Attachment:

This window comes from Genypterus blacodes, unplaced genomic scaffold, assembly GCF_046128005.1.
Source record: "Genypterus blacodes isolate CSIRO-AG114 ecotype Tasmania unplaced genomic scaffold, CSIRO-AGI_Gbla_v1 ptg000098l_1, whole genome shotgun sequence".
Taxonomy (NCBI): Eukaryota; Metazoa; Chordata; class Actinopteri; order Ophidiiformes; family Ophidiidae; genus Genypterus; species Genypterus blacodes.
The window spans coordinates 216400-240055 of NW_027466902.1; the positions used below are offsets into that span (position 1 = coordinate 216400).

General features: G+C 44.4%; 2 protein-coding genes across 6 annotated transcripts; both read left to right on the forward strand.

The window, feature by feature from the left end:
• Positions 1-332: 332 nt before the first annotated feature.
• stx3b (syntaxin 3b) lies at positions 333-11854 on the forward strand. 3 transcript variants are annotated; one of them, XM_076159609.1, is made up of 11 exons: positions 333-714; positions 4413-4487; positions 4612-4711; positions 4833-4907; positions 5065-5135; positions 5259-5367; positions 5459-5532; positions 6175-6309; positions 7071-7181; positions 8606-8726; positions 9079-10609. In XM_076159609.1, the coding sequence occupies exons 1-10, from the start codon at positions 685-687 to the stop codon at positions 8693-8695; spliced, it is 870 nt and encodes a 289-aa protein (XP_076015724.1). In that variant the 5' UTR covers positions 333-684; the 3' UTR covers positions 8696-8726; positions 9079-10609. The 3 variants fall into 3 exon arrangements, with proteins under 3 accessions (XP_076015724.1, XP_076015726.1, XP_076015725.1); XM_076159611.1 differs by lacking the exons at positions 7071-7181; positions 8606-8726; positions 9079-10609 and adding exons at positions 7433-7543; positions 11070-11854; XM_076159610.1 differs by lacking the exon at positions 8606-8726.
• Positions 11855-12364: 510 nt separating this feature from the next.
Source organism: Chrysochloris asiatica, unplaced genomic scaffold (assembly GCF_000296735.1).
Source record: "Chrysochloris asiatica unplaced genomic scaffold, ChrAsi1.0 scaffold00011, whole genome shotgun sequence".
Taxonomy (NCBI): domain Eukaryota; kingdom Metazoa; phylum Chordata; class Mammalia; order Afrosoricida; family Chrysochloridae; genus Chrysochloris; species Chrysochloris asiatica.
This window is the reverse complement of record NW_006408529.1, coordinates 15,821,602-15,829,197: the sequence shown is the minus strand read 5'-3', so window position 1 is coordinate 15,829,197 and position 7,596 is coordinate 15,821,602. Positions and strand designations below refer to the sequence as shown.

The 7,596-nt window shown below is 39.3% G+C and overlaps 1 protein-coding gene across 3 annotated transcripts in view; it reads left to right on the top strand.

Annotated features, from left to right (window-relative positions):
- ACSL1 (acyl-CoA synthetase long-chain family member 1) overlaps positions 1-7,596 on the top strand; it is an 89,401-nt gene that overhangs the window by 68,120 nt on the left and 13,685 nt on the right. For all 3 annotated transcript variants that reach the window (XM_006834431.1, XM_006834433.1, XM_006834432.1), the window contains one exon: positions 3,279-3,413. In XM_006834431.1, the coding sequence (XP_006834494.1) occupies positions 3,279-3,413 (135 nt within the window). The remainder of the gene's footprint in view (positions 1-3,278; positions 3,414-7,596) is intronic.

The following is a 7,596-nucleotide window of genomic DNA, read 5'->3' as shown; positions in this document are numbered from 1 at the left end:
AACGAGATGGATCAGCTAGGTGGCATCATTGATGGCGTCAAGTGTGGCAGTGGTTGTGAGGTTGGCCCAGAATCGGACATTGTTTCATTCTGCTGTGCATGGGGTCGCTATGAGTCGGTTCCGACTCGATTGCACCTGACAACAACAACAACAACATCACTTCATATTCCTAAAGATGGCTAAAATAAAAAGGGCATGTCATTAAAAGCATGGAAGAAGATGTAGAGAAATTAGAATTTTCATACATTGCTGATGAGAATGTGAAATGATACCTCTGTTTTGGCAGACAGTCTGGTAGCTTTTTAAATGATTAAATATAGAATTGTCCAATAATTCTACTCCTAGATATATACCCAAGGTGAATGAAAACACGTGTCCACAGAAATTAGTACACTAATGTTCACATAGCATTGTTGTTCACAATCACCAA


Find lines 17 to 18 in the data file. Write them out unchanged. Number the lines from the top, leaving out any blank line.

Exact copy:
The following is a 7,596-nucleotide window of genomic DNA, read 5'->3' as shown; positions in this document are numbered from 1 at the left end:
AACGAGATGGATCAGCTAGGTGGCATCATTGATGGCGTCAAGTGTGGCAGTGGTTGTGAGGTTGGCCCAGAATCGGACATTGTTTCATTCTGCTGTGCATGGGGTCGCTATGAGTCGGTTCCGACTCGATTGCACCTGACAACAACAACAACAACATCACTTCATATTCCTAAAGATGGCTAAAATAAAAAGGGCATGTCATTAAAAGCATGGAAGAAGATGTAGAGAAATTAGAATTTTCATACATTGCTGATGAGAATGTGAAATGATACCTCTGTTTTGGCAGACAGTCTGGTAGCTTTTTAAATGATTAAATATAGAATTGTCCAATAATTCTACTCCTAGATATATACCCAAGGTGAATGAAAACACGTGTCCACAGAAATTAGTACACTAATGTTCACATAGCATTGTTGTTCACAATCACCAA